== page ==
History – First Kentucky Brigade – The orphan Brigade
As Kentuckians serving in the Confederate Army, the soldiers of the First Kentucky Brigade were “orphaned” from their home state, because the state government remained loyal to the Union and for most of the war, Kentucky was behind enemy lines. The Orphan Brigade could not recruit from home, the men could not go home on furlough, and even delivery of mail from home was uncertain. Some of the men were even under indictment by the pro-Union county governments at home.
9th Kentucky Infantry Regiment -Formerly the 5th Kentucky Infantry
Two separate Confederate regiments were formed under the name “5th Kentucky Infantry” in November 1861. Having two separate regiments designated as the 5th Kentucky regiment was confusing. One would have to be re-designated.
On November 14, 1861, Hiram Hawkins officially swore his regiment into Confederate service in Eastern Kentucky as the 5th Kentucky regiment. In late November 1861, Col. Thomas Hunt formally swore five companies into Confederate Service, under the assumption he would be able to raise enough additional companies to make a full regiment. These men were also officially sworn in as the 5th Kentucky regiment.
In October of 1862, the dual 5th regiment name confusion would finally be resolved with Hunt’s regiment being now called the 9th Kentucky and Hawkins called the 5th Kentucky, since Hawkins had a full regiment and had applied earlier.
On September 4, 1864, only 500 men were present for duty in the entire First Kentucky Brigade. The 9th Kentucky Infantry was afterward ordered to Griffin, Georgia and converted to mounted infantry. The regiment was engaged in delaying tactics during Sherman’s March to the Sea, following him all the way to Savannah, Georgia, finally moving to Augusta, Georgia, in early 1865. The regiment’s last engagement was on April 29, 1865, in a skirmish near Stateburg, South Carolina. The regiment was ordered to Washington, Georgia and surrendered on May 7, 1865.
Company B – Nelson Grays
Company B of the 9th Kentucky Infantry Regiment was mainly from the areas of Bardstown and Louisville.
The men from Louisville were part of a pre-war State Militia company called the Citizens Guard. Simon Bolivar Buckner formed this company on his return to Kentucky after living in Chicago. Other members of this company called themselves the Nelson Grays. A common practice that many companies followed at the time was to name themselves after they home county. It is thought that the name, The Nelson Grays, was adopted in honor their home county, Nelson County.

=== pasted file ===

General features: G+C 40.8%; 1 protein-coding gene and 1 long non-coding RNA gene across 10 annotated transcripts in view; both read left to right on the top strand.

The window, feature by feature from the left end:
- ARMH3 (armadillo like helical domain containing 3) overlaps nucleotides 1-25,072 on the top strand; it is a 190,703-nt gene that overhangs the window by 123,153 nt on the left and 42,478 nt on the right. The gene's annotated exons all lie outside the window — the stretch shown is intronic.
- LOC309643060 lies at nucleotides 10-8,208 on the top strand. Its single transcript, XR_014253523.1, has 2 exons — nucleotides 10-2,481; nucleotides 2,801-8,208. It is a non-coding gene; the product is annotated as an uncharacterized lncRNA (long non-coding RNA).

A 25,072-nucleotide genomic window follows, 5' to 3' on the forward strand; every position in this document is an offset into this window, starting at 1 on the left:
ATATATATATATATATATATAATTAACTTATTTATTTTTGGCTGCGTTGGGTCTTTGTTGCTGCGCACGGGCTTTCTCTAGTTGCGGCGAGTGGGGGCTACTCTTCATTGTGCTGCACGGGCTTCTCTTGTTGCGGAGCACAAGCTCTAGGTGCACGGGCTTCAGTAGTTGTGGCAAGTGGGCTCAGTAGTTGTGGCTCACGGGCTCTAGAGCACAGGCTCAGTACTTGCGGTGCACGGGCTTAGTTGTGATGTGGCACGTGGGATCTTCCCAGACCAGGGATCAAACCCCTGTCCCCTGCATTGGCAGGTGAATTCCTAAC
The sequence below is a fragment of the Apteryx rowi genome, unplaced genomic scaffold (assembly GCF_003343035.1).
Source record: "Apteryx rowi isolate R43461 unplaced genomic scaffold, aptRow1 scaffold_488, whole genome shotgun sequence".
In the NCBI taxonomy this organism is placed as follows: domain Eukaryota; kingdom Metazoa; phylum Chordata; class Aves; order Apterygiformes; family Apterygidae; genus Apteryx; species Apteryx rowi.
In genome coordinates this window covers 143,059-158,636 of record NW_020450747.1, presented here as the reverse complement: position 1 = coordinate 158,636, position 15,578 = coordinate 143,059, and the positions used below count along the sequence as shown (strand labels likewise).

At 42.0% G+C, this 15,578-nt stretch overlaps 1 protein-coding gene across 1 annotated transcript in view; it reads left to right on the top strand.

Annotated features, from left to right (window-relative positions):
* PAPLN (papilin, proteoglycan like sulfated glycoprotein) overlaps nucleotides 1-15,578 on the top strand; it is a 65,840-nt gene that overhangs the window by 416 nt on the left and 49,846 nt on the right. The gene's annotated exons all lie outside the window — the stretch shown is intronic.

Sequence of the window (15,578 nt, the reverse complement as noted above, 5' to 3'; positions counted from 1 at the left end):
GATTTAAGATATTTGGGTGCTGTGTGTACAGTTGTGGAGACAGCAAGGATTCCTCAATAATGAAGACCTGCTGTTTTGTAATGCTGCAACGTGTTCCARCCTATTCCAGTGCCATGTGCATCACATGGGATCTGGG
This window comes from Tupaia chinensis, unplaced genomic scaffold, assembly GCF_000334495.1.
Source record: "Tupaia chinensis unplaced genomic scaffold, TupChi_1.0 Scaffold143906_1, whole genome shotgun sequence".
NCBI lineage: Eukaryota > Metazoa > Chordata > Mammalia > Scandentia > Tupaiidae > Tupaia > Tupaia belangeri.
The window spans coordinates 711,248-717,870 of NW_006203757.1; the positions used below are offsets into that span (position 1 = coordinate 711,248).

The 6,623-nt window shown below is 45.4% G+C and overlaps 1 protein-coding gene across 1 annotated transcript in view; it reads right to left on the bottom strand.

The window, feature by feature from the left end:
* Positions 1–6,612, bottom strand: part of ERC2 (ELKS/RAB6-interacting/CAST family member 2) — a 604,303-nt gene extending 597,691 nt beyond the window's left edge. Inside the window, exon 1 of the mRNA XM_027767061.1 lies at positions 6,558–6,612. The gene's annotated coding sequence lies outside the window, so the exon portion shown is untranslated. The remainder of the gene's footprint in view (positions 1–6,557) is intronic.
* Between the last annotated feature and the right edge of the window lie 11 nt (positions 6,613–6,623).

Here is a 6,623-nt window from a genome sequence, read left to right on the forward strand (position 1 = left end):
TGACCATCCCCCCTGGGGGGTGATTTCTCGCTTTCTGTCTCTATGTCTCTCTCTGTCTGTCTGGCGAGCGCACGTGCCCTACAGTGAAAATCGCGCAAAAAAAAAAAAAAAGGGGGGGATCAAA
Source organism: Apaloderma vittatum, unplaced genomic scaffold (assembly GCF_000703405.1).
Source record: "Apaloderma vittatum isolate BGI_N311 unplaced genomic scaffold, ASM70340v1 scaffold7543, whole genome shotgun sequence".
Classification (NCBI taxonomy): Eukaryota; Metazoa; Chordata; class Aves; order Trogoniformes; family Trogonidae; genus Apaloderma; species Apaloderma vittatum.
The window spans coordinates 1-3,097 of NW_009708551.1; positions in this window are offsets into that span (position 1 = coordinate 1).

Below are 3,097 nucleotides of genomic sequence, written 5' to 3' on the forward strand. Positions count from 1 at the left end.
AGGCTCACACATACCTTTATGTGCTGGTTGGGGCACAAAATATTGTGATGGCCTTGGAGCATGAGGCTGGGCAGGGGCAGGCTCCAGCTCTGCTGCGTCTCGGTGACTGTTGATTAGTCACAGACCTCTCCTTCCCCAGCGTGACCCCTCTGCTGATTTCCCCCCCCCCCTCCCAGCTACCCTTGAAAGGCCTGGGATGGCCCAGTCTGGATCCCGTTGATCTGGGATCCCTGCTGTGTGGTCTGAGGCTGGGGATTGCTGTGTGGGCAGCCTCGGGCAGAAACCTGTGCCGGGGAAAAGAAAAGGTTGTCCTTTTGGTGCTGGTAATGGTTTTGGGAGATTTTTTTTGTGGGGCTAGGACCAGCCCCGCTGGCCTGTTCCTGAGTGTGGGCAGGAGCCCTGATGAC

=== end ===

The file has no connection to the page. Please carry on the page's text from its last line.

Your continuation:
On October 2, 1861, the members of the Nelson Grays were sworn into service for a period of three years, or the duration of the war. The Citizens Guard arrived into camp on October 4th. They were sworn into service shortly after arriving. However, this was not the official regiment organization; these men were simply sworn into Confederate Service.
On October 7th, 1861, Colonel Thomas Hunt began to organize the 5th regiment. Hunt formally swore five companies, including the Nelson Grays, into Confederate Service as the 5th regiment. In October of 1862, the regiment was re-designated the 9th Kentucky Regiment. In September 1864, the 9th began serving as mounted infantry.
The 9th Kentucky survives today in the family of the final commander of the regiment. The unit designation on this flag is a graphic reminder that the 9th was designated as the 5th (9th Formerly the 5th KY) for its first year of existence.
Chronological Order of Main Battle Engagements
Battle of Shiloh
Battle of Baton Rouge
Battle of Hartsville
Battle of Stones River
Siege of Jackson
Battle of Chickamauga
Battle of Rocky Face Ridge
Battle of Resaca
Battle of Dallas
Battle of Kennesaw Mountain
Battle of Peachtree Creek
Battle of Atlanta
Battle of Utoy Creek
Battle of Jonesboro
Sherman’s March to the Sea